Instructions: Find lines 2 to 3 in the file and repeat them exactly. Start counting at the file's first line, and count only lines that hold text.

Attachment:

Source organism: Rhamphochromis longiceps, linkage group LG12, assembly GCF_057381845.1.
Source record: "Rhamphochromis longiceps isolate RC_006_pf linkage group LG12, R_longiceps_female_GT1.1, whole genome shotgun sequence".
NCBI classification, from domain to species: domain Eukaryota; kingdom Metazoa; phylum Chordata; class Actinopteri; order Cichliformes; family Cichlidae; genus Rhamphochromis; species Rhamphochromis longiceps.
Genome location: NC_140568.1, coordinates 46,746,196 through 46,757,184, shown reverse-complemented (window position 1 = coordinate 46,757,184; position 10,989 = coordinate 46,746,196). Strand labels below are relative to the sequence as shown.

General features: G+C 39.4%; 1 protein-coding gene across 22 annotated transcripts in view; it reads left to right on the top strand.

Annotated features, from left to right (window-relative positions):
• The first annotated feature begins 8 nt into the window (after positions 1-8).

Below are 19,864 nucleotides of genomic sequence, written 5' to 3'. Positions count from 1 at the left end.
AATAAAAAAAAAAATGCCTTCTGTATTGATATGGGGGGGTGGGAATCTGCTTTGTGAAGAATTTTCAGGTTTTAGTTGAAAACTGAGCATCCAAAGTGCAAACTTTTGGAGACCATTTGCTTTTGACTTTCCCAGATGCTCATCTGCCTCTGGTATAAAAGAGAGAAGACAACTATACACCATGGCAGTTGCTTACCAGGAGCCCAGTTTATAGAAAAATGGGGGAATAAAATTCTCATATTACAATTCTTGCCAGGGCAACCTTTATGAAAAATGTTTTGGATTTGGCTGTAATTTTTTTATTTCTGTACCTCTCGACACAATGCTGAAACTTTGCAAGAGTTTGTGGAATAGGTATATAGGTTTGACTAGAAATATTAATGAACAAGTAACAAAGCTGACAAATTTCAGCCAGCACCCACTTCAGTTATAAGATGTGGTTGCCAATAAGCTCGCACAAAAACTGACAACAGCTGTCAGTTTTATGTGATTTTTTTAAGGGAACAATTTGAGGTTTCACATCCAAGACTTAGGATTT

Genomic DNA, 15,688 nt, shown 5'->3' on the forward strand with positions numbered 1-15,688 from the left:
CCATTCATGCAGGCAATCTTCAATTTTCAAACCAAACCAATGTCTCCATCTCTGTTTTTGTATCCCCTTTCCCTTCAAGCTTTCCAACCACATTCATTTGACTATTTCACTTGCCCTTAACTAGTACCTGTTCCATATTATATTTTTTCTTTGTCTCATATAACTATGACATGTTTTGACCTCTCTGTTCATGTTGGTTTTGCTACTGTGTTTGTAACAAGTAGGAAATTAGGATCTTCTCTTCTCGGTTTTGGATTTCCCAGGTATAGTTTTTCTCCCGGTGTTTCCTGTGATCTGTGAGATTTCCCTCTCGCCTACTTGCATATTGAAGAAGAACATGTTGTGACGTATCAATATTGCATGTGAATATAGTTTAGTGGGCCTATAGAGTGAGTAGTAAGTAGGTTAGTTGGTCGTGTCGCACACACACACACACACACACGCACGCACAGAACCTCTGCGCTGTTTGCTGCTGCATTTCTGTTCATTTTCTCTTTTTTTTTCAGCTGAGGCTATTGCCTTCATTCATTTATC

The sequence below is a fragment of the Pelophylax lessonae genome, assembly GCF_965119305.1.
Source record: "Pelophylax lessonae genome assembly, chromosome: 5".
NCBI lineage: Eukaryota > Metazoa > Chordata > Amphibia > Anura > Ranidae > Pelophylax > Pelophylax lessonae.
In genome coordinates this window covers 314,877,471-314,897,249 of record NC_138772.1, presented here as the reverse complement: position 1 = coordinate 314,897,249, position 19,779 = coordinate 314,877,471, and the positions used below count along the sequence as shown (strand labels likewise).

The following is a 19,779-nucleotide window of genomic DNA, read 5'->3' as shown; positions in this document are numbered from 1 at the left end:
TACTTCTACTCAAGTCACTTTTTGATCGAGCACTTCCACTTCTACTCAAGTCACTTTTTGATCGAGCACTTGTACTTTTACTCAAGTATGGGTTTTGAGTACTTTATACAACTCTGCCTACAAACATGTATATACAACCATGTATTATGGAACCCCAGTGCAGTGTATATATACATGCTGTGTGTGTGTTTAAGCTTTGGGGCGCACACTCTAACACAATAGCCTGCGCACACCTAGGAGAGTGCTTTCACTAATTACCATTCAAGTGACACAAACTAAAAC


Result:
Source record: "Rhamphochromis longiceps isolate RC_006_pf linkage group LG12, R_longiceps_female_GT1.1, whole genome shotgun sequence".
NCBI classification, from domain to species: domain Eukaryota; kingdom Metazoa; phylum Chordata; class Actinopteri; order Cichliformes; family Cichlidae; genus Rhamphochromis; species Rhamphochromis longiceps.